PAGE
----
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‘Downton Abbey’ actress brings Myra Hess stage story to Chicago

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One Shilling’

♦ 7 p.m. Tuesday

♦ Preston Bradley Hall, Chicago Cultural Center, 78 E. Washington

♦ Sold out

Updated: March 1, 2013 7:14AM

‘She’s a lot like Gordon Ramsay.”

With a hearty laugh, that’s how acclaimed British actress Lesley Nicol describes her character, Mrs. Patmore, the no-nonsense cook and head of the kitchen staff on the impossibly popular PBS series “Downton Abby.”

“When I first read season one’s [script] she seemed like this loud bully shouting at this little girl [kitchen maid Daisy Mason, played by Sophie McShera] who couldn’t do anything right. ... It became clear very soon that this is a situation where you cannot afford to make a mistake [as the head of the kitchen staff]. She’s actually whipping them all into shape just like Ramsay [whips his wannabe chefs into shape on ‘Hell’s Kitchen’].”

Nicol is taking time out from her television kitchen duties to star in “Admission: One Shilling” a two-woman stage show (also featuring classical pianist Inna Faliks) based on the life of legendary British pianist Dame Myra Hess, receiving its one-night-only, U.S. premiere at the Chicago Cultural Center on Jan. 29 (the performance is sold-out).

It’s a perfect fit — the Cultural Center has been hosting noontime Dame Myra Hess Memorial Concerts since 1977 in homage to the woman who organized more than 1,700 lunchtime concerts at London’s National Gallery during World War II (performing in 150 of them herself) when mandatory wartime blackouts prevented nighttime performances. The show’s title refers to the admission price for the historical concerts.

“[Hess] had this idea for these concerts and it just grew and grew,” Nicol said. “At first she didn’t have a clue how many musicians or people would turn out. She said at one point, ‘I thought 40 or 50 of my friends would come.’ In actuality 700 people showed up the first day.”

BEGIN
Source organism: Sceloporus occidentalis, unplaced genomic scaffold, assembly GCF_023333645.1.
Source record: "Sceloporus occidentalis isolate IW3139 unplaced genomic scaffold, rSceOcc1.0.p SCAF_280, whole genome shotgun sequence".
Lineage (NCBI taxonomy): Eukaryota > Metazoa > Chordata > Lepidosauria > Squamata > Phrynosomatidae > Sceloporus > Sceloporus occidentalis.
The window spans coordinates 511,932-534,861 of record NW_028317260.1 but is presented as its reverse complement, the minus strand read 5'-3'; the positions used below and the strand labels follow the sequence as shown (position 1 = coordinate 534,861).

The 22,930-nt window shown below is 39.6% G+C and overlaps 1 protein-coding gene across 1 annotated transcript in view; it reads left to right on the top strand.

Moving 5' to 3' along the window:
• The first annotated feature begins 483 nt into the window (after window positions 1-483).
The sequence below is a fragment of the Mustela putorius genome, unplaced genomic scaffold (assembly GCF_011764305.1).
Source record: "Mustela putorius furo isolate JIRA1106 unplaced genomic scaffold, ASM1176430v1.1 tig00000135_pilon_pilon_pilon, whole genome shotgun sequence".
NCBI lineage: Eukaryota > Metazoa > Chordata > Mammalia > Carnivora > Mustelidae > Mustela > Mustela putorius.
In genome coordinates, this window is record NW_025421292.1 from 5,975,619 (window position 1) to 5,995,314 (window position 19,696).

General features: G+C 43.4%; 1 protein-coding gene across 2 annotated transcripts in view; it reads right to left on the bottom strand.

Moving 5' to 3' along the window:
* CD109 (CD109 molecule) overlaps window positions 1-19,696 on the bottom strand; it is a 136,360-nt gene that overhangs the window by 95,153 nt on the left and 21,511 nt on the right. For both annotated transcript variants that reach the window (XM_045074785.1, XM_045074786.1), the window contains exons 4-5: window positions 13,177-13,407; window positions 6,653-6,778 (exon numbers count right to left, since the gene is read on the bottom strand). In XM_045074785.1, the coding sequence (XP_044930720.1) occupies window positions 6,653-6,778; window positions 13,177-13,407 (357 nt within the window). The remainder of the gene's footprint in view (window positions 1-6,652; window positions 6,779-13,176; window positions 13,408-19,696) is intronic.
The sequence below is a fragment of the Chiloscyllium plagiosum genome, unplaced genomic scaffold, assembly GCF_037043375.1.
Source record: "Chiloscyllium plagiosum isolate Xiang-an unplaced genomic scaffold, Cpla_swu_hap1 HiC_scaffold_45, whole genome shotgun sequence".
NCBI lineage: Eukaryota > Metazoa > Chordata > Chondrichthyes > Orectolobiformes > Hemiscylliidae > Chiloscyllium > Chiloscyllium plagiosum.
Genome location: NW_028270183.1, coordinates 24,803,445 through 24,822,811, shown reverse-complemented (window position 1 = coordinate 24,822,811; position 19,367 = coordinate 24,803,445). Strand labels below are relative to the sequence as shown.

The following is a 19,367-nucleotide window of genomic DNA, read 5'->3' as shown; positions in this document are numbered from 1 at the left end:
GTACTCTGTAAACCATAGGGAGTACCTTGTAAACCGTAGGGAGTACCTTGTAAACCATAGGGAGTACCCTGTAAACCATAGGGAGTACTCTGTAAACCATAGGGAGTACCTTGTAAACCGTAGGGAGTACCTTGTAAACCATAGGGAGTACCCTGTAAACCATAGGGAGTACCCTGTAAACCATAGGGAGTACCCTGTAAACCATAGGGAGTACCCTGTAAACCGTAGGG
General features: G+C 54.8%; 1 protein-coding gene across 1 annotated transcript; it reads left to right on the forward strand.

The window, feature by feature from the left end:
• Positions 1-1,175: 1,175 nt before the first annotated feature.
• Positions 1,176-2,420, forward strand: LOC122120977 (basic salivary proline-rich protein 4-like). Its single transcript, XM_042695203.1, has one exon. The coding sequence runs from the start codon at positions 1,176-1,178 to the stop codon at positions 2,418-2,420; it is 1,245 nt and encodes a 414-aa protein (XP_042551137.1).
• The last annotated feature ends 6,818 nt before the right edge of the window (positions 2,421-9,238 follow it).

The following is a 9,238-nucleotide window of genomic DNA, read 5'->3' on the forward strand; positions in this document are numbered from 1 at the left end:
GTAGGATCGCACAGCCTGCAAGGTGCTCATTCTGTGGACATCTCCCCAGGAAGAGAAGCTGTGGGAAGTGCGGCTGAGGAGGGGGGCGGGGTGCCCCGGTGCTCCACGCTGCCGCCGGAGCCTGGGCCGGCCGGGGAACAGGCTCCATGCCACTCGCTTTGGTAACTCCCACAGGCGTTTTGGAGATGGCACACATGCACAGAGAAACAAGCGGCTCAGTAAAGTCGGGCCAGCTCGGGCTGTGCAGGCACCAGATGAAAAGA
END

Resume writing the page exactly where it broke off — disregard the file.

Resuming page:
For her efforts, Hess was eventually awarded the honor of Dame Commander of the British Empire in 1941.

“She was clearly very talented, but did not seem to have an ego in any way. They made her a dame, but she didn’t want to be one,” Nicol said. “As I discovered, she wasn’t a big show-off. She was very self-effacing.”

“One Shilling” was in the midst of a London run when Nicol was approached by Hess’ great-nephew, composer Nigel Hess, to bring it to America. It was her conversations with Nigel that opened the world of Dame Myra to Nicol.

“I got a lot of information from him, lots of personal stuff about who she was,” Nicol said. “Nigel assembled tapes, put together stories from her letters, books, her own words. He shaped the script and selected the relative music. In the show I read the story of what happened and then you hear the music [the works of Brahms, Bach, Beethoven, Schubert and Schumann among others].”

With a nod to serendipity, Hess’ music studies included London’s prestigious Guildhall School of Music & Drama, where decades later Nicol would study acting. Nicol went on to a career in musical theater, including roles in the original production of “Jesus Christ Superstar” and a three-year run as Rosie in “Mamma Mia!” in London’s West End (“it was a blast to do!”)

But it is Nicol’s role in “Downton Abbey” that has made her a familiar face on a global scale. The series, she said, is a hit because it works on every level.

“The scripts and the cast are two vital [elements] of any successful production,” Nicol said. “In this instance, the scripts have been fabulous since day one. The cast are fabulous actors and nice people. All our characters have many layers, and even as we’re about to do season four, I have no idea what’s in store for Mrs. Patmore. And our audiences are the other element of our worldwide success, really. They have embraced us.”

And while she plays a woman who definitely knows her way around a kitchen stove on television, Nicol’s real-life cooking skills are not quite in the same league as Mrs. Patmore’s.

“I married a man who’s a very good cook,” Nicol said, laughing. “I do so enjoy having people around [for dinner] and he does the cooking. I do feel guilty about that some times. ... But I CAN roast a chicken, or cook a proper roast beef and vegetables. Simple stuff.”

The free Dame Myra Hess Memorial Concerts take place at 12:15 p.m. Wednesdays at the Chicago Cultural Center, presented by the International Music Foundation of Chicago; visit They are broadcast live on WFMT-FM (98.7).

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